Would you like to start your own business, but do not know where to start? There are many steps in the process of starting a business that have been covered extensively elsewhere in the blogosphere. From a foundational and legal perspective, choosing the right entity for your new business can have varying impacts that could affect how much you and/or your company will pay in taxes and your personal liability for company actions. Choosing an entity is not a one size fits all occasion. You should always consult with your attorney and accountant to decide what entity type best suits your situation both now and in the future.
As a short premier on entities in Kentucky, this article will outline some of the most popular types of entities organized in Kentucky. This article will address corporations, limited liability companies, partnerships, and sole proprietorships.
A corporation can best be described through example. True corporations are the large entities we all know and love, such as Coke, Proctor & Gamble, and Pepsico. Corporations are rigid in their structure and typically do not offer much flexibility. Corporations typically have “Inc.” following the name of the company. Shareholders of the corporation are not liable for claims against the corporation. The power to control and manage the corporation are vested in the directors of the corporation, who are elected by the shareholders. Directors then employ officers (e.g. CEO) to handle the daily affairs of the corporation. Corporations can be taxed as either a C corporation or an S corporation, which determines how income is taxed at both the corporation level and again when disbursed to shareholders of the corporation.
2. Limited Liability Company
The limited liability company is one of the most popular entities organized in Kentucky. The limited liability company is a blend of the best attributes of the corporation and the partnership. Limited liability companies typically have some variation of “LLC” following the name of the company. Limited liability companies provide limited liability of a shareholder and similar to a partnership, there is only one level of taxation (known as pass through taxation). Limited liability companies are treated liked partnerships, so the shareholders experience great flexibility with regards to company structure and formalities required. As the limited liability company has grown popular in recent years, state legislatures have provided varying forms of the entity to provide for specific scenarios. For example, entities such as Limited Liability Partnership and Limited Liability Limited Partnerships have become choices for new companies being created.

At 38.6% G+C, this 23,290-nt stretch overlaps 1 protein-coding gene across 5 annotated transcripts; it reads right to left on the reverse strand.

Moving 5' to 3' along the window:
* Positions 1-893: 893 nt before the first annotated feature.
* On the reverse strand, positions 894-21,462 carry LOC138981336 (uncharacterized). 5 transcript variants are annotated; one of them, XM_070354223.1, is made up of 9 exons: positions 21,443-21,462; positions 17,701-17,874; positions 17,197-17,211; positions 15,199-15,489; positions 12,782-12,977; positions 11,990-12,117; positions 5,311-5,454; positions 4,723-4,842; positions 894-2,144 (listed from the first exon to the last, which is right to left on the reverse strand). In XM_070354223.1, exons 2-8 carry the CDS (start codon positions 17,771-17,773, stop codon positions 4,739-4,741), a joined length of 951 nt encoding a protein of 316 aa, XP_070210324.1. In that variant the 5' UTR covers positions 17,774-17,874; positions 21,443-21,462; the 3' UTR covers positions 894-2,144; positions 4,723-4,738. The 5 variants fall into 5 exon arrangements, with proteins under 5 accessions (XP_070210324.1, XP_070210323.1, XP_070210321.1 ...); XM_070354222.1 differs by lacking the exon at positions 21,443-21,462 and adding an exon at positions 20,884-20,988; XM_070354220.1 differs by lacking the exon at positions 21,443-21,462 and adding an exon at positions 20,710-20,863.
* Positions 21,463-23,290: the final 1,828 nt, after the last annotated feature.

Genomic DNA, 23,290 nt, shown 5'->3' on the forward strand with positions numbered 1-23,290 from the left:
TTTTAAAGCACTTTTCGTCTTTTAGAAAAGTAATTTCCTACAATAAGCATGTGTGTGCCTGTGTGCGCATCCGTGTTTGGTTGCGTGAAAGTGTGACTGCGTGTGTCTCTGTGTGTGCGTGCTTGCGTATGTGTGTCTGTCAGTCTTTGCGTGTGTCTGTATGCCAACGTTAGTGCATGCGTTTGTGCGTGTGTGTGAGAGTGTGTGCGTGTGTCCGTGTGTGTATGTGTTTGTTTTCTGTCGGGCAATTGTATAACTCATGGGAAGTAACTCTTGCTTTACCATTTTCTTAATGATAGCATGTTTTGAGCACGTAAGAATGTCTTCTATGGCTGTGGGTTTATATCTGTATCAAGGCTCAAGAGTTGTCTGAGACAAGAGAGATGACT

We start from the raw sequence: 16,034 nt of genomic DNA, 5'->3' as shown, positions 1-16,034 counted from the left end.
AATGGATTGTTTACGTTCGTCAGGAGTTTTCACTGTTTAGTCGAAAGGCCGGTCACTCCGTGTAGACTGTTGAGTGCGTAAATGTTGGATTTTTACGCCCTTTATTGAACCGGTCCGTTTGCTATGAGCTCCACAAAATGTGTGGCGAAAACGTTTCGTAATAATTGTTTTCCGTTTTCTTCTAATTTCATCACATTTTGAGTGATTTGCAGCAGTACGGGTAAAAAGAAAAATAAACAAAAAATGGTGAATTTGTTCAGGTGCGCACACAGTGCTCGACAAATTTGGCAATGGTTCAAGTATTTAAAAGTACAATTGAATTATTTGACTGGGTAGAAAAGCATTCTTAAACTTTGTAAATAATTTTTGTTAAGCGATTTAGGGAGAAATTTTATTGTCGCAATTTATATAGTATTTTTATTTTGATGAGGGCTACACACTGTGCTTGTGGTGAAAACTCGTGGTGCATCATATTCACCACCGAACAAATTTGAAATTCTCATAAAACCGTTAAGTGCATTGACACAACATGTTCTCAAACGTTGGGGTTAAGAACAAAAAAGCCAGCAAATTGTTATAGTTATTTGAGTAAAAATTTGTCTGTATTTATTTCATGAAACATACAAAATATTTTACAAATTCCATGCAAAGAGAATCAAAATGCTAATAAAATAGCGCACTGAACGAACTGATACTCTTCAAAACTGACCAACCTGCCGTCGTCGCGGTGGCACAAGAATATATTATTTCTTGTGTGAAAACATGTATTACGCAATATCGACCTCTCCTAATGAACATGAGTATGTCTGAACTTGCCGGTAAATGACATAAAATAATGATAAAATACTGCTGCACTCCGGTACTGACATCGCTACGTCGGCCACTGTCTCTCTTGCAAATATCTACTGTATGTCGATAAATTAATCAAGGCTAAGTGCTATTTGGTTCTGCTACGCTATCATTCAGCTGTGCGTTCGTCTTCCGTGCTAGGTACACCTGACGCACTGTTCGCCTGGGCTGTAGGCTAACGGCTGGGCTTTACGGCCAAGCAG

General partnerships consist of two or more people who engage in business activities as “partners”. The general partners have unlimited personal liability and are responsible for the actions of the partnerships and their partners. Partnerships are taxed on the individual partner level and do not pay taxes as a stand alone entity. Partnerships provide great flexibility depending on your needs, but do not provide for much in the needs of limiting your individual liability.
4. Sole Proprietorship
A sole proprietorship is exactly what it sounds like, a business that is ran by one person who assumes full personal liability. Sole proprietorships require minimal effort to create and require even fewer formalities than any of the previously mentioned entity types. Sole Proprietorships are taxed at the individual level and provide no protection from liability.
Determining the right entity type can take time and you really should perform the required due diligence to select the best fitting entity type for you and your business. As mentioned previously, your decision now can have great impacts on your tax liability and personal liability down the road.
It is important to note that this is not by any means and exhaustive list of entities that can be formed in Kentucky. Within each entity described above, there also exist varying degrees of tax treatment and structuring. It is important to understand that nothing in this article should be construed as legal advice being given on behalf of Fort Law Group, PLLC or its authors. This is simply for informational purposes only. If you wish to discuss what entity type is right for you and your company, please give us a call at (502) 509-3678 to set up a consultation. The attorneys at Fort Law Group, PLLC have experience in start-up companies and the entity registration process. We would love to help you and your new or contemplated business at any point in the process. Let us know how we can help and make the process easier for you. We look forward to your calls.